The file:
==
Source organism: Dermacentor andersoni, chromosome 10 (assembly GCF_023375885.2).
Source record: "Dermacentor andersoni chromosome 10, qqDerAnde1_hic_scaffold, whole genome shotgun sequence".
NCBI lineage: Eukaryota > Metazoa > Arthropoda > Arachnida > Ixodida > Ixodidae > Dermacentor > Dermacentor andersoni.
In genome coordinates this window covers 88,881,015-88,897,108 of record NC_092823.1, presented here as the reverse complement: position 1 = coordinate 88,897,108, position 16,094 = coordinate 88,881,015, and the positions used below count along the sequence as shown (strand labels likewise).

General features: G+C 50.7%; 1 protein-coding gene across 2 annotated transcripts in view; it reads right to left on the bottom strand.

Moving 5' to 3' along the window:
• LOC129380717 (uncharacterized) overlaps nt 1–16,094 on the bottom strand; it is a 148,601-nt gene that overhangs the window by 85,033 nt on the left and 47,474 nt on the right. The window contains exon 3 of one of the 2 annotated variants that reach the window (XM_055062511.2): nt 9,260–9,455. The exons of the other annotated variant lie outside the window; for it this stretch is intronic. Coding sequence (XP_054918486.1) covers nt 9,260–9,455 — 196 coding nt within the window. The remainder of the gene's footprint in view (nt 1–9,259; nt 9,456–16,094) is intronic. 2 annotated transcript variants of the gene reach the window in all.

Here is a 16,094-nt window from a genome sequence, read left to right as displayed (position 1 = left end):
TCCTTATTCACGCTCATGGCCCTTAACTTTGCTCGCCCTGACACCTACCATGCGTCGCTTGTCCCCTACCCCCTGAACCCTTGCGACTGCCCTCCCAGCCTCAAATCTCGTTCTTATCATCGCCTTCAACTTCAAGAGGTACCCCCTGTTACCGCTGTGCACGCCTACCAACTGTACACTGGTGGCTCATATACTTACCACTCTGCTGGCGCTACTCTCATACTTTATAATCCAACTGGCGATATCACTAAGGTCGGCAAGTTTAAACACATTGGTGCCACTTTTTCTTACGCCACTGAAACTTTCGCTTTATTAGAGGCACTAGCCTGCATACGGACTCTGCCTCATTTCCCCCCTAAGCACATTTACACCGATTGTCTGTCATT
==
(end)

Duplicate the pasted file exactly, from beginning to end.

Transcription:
Source organism: Dermacentor andersoni, chromosome 10 (assembly GCF_023375885.2).
Source record: "Dermacentor andersoni chromosome 10, qqDerAnde1_hic_scaffold, whole genome shotgun sequence".
NCBI lineage: Eukaryota > Metazoa > Arthropoda > Arachnida > Ixodida > Ixodidae > Dermacentor > Dermacentor andersoni.
In genome coordinates this window covers 88,881,015-88,897,108 of record NC_092823.1, presented here as the reverse complement: position 1 = coordinate 88,897,108, position 16,094 = coordinate 88,881,015, and the positions used below count along the sequence as shown (strand labels likewise).

General features: G+C 50.7%; 1 protein-coding gene across 2 annotated transcripts in view; it reads right to left on the bottom strand.

Moving 5' to 3' along the window:
• LOC129380717 (uncharacterized) overlaps nt 1–16,094 on the bottom strand; it is a 148,601-nt gene that overhangs the window by 85,033 nt on the left and 47,474 nt on the right. The window contains exon 3 of one of the 2 annotated variants that reach the window (XM_055062511.2): nt 9,260–9,455. The exons of the other annotated variant lie outside the window; for it this stretch is intronic. Coding sequence (XP_054918486.1) covers nt 9,260–9,455 — 196 coding nt within the window. The remainder of the gene's footprint in view (nt 1–9,259; nt 9,456–16,094) is intronic. 2 annotated transcript variants of the gene reach the window in all.

Here is a 16,094-nt window from a genome sequence, read left to right as displayed (position 1 = left end):
TCCTTATTCACGCTCATGGCCCTTAACTTTGCTCGCCCTGACACCTACCATGCGTCGCTTGTCCCCTACCCCCTGAACCCTTGCGACTGCCCTCCCAGCCTCAAATCTCGTTCTTATCATCGCCTTCAACTTCAAGAGGTACCCCCTGTTACCGCTGTGCACGCCTACCAACTGTACACTGGTGGCTCATATACTTACCACTCTGCTGGCGCTACTCTCATACTTTATAATCCAACTGGCGATATCACTAAGGTCGGCAAGTTTAAACACATTGGTGCCACTTTTTCTTACGCCACTGAAACTTTCGCTTTATTAGAGGCACTAGCCTGCATACGGACTCTGCCTCATTTCCCCCCTAAGCACATTTACACCGATTGTCTGTCATT